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How to present a Health Spending Account [For Millennial Advisors]

Posted by K. F. on May 31, 2016

Are you a part of the influential wave of millennial financial advisors in Canada?

To remain competitive, you'll need to add this critical tax planning tool to your arsenal of products.

Here's how to present a Health Spending Account to your small business clientele.

What is a Health Spending Account?

Contrary to what you might think, a Health Spending Account (also known as a HSA, Private Health Services Plan, PHSP, Cost Plus Program, or Healthcare Spending Account) is not an insurance plan. It's a tax plan for incorporated business owners in Canada. The HSA has been around for over 20 years and is used by tens of thousands of business owners across Canada.

Specifically, the HSA is a contract established between an employer (a corporation) and an employee (owner of the corporation). The conditions of the contract enable the owner to withdraw money from their corporation on a tax free basis to pay for 100% of their personal medical expenses.  The corporation is able to deduct 100% of the withdrawls. 

Why should I care about the HSA?

There are significant savings available to your client when they pay for their medical expenses through a Health Spending Account as opposed to traditional health insurance.

Your small business clients, let's say specifically incorporated professionals and family business owners, have 3 options to pay for their medical expenses:

1. Traditional Health Insurance 

2. No insurance (self insure) 

3. Health Spending Account 

Let's take a look at a case study and see how the potential savings with a Health Spending Account. But first, you need to understand the nature of medical expenses in Canada.

Medical Expenses are Personal, After Tax Expenses

Whether your small business client is paying for their health and dental premiums, paying for deductibles or any out of pocket medical expenses, these are all considered after tax expenses.  That $100 dental bill is going to cost far more to the business when you factor in taxes. Your client earning $100,000 (with a marginal tax rate of 43%) will have to gross $178 to pay for the $100 dental bill.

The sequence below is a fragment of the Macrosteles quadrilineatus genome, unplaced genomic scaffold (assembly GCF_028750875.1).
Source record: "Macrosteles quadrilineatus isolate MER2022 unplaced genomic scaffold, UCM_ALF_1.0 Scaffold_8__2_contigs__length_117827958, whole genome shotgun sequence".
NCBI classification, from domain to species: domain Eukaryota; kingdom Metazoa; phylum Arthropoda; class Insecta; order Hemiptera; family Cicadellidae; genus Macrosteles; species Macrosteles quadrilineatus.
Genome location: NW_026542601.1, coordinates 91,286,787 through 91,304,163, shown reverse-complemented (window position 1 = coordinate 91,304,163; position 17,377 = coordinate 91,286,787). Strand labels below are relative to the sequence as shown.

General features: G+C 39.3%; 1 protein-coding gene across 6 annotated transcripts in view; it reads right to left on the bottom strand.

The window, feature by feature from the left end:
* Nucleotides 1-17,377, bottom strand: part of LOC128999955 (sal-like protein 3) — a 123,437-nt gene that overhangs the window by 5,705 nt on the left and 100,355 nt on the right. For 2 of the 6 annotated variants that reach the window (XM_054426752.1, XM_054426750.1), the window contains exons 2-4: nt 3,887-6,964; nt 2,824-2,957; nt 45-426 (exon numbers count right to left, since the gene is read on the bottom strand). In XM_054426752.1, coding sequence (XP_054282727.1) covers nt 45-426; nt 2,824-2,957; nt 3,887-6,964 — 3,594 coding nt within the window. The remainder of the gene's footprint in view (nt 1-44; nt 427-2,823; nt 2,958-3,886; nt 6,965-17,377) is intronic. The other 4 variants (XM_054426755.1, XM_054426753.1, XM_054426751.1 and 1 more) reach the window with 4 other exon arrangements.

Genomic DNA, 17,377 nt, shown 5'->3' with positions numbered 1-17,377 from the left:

Put differently, imagine your client's corporation is an ATM. When they withdraw money from the ATM in the form of a T4 salary or management fee, they are subjected to progressive personal income tax rates in the table below.  To get $1 in their hands, after tax, they need to gross $1.78 because 78 cents or 43% is paid in taxes.

Marginal Tax Rates in Ontario


The Cost of Maintaining Your Health

We analyzed over 1,000,000 claims and discovered the average Canadian is spending around $800 per year to maintain their health.  This means a family of 4 will have approximately $3,000 in expenses per year visiting the dentist, getting prescription drugs, seeing a physio therapist (IE maintaining their health).  

For each of the three options above, let's take a look how much a family would spend on their healthcare costs:

1. Traditional Insurance Plan

Under this format, the family would spend approximately $400 per month / $4,800 per year on health and dental insurance premiums. We can also safely assume there would be an additional $1,000 in out of pocket / deductibles.

Annual Premiums for Health Plan ($4,800) + Deductibles ($1,000) = $5,800.

Keep in mind $5,800 is an after tax, personal expense. This means they need to gross additional income to pay for the tax.  In this case, the family would need to gross $10,300 ($5,800 is what remains after you pay 43% income tax).  

2. No Insurance Plan

My incorporated professionals and family business owners have no health and dental insurance.  They plans are restrictive, expensive, and poorly designed for a business of that size.

Under this option, the family would directly pay for their $3,000 medical expenses out of pocket with after tax dollars.  The total, before tax cost, would be approximately $5,400 (same math as above).

3. Health Spending Account

What would happen if the family opted to pay for their $3,000 through their company as opposed to personally? In other words, how much money could the family save if they paid for their medical expenses with before tax dollars?

This chart helps to show the savings comparison:


By paying for their medical expenses through a Health Spending Account (on the right, labeled as "Before Tax") as opposed to After Tax (left), the family business can save over $2,000 in taxes.

The $499 annual fee is the cost for the Olympia HSA

How do I market the Olympia HSA?

Hopefully this article provided you with an idea on how to approach your small business clients and perhaps to better understand the value created by a Health Spending Account. Please download our free Olympia Partner Guide to Health Spending Account to discover how to incorporate the Olympia HSA into your product mix or visit our Partner Page.

The Complete Olympia Partner Guide